Families in the River’s Crossing neighborhood can rest easy – for now.
Dozens of people packed the City Hall chambers and asked the Plan Commission to rezone a vacant property along Clearwater. Their message was loud and clear – they didn’t want apartments in the neighborhood.
The Plan Commission recommending the Common Council rezone the property from multi-family residential to two-family residential. Mayor Jeff Scrima and Commissioner R.G. Keller voted against the proposal. The rezoning requires a public hearing and Common Council approval.
The property is currently owned by BMO Harris Bank. A request from Bielinski Homes for a 132-unit apartment project was placed on hold in 2010 after city staff had questions about the project, according to the Milwaukee Journal Sentinel. Instead of apartments being built, the property was foreclosed.
Gary Kautzer, BMO Harris vice president, asked the Plan Commission to not touch the residential zoning.
“As of today, I have executed purchase contract on the property,” Kautzer said.
Residents brought forward concerns about property values, littering, traffic and the possibility of having an apartment complex built on springs.
Subdivision resident Don Hastings was especially concerned about the springs, asking what the city would do if basements were flooded in the River’s Crossing subdivision.
“I am not going to swear, but I am about to,” Hastings said. “You need to listen to the people. … You want to have lawsuits? You are going to have lawsuits. Does BM-whatever bank want lawsuits? They are damn well going to get them too.”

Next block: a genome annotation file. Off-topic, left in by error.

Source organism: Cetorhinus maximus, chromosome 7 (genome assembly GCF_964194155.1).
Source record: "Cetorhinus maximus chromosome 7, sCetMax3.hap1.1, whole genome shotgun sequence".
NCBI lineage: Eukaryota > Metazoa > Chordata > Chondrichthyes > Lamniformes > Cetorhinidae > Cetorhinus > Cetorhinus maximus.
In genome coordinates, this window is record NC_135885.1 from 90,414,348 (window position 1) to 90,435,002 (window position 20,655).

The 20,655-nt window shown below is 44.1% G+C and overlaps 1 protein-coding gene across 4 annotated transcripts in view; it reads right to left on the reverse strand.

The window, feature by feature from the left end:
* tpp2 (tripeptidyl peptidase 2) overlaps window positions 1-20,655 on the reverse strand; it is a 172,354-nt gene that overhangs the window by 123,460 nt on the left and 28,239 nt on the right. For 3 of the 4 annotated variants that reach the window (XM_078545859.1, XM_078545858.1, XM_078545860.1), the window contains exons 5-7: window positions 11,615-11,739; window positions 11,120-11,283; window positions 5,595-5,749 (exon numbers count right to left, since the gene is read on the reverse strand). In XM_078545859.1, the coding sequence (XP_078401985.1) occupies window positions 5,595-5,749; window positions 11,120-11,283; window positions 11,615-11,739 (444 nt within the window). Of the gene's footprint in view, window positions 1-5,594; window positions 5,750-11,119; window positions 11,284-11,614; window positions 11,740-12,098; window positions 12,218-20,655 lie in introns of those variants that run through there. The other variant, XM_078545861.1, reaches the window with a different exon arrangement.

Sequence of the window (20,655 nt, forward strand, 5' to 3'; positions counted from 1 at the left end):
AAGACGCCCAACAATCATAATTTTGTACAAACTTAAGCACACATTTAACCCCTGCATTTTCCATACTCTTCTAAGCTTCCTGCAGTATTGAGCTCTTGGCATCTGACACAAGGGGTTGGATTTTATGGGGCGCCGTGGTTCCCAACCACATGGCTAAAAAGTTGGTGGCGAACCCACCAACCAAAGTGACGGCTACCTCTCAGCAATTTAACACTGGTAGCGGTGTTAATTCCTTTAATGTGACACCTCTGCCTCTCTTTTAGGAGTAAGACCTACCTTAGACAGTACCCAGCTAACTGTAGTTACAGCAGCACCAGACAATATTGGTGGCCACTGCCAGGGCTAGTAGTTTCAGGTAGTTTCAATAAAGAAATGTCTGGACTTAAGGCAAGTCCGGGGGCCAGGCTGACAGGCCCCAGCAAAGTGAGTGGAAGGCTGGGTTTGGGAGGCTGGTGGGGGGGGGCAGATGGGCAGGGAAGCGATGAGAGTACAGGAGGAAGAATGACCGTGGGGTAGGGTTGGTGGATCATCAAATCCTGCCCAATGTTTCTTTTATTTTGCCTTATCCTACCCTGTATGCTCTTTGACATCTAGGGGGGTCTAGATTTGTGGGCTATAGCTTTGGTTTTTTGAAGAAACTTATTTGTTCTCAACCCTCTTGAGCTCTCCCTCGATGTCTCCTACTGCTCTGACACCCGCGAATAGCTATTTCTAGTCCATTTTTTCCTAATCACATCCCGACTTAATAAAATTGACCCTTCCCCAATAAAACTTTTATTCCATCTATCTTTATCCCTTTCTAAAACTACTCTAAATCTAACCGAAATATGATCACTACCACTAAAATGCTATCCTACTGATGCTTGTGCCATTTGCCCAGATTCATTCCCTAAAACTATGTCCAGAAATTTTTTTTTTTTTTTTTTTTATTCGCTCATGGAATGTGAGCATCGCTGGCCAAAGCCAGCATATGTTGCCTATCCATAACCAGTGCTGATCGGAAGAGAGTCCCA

Subdivision resident Dave Wanner was also worried about the population density and increased traffic. With 39 apartment complexes in Waukesha, he questioned the need for the buildings and asked the commission to consider the people instead of the money.
“This is people’s lives,” Wanner said. “This is people’s homes.”
Jim Grybush was fired up as he argued against apartment complexes in the area, as he has fought proposals for apartments for years, calling the proposal “baloney.”
“We support the whole damn community,” Grybush said. “We don’t want the apartments there. … Doesn’t that mean a damn thing? I don’t get it.”
Meanwhile, Scrima said he supported the individual landowner’s rights for the property.
“When government makes a promise to a landowner, I believe government needs to honor that promise,” Scrima said.